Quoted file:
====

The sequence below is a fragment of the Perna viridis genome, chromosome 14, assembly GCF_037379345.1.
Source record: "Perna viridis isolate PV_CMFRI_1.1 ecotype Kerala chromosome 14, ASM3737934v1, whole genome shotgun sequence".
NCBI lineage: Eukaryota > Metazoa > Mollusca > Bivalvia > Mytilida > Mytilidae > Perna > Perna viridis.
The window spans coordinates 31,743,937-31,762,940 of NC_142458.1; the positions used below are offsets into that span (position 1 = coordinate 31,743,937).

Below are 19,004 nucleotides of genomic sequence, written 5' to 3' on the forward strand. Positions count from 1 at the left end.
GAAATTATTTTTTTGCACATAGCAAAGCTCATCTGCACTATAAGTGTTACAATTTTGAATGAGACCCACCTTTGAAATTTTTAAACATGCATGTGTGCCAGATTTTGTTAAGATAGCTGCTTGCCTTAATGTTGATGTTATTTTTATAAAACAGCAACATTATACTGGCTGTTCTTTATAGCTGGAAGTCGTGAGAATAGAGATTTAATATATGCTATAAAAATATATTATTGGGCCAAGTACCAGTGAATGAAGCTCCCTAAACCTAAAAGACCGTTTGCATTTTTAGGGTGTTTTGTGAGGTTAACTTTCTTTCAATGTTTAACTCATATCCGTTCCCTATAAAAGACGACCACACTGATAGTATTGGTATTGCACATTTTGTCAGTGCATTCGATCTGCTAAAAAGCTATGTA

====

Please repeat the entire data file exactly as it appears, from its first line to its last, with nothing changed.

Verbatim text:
The sequence below is a fragment of the Perna viridis genome, chromosome 14, assembly GCF_037379345.1.
Source record: "Perna viridis isolate PV_CMFRI_1.1 ecotype Kerala chromosome 14, ASM3737934v1, whole genome shotgun sequence".
NCBI lineage: Eukaryota > Metazoa > Mollusca > Bivalvia > Mytilida > Mytilidae > Perna > Perna viridis.
The window spans coordinates 31,743,937-31,762,940 of NC_142458.1; the positions used below are offsets into that span (position 1 = coordinate 31,743,937).

Below are 19,004 nucleotides of genomic sequence, written 5' to 3' on the forward strand. Positions count from 1 at the left end.
GAAATTATTTTTTTGCACATAGCAAAGCTCATCTGCACTATAAGTGTTACAATTTTGAATGAGACCCACCTTTGAAATTTTTAAACATGCATGTGTGCCAGATTTTGTTAAGATAGCTGCTTGCCTTAATGTTGATGTTATTTTTATAAAACAGCAACATTATACTGGCTGTTCTTTATAGCTGGAAGTCGTGAGAATAGAGATTTAATATATGCTATAAAAATATATTATTGGGCCAAGTACCAGTGAATGAAGCTCCCTAAACCTAAAAGACCGTTTGCATTTTTAGGGTGTTTTGTGAGGTTAACTTTCTTTCAATGTTTAACTCATATCCGTTCCCTATAAAAGACGACCACACTGATAGTATTGGTATTGCACATTTTGTCAGTGCATTCGATCTGCTAAAAAGCTATGTA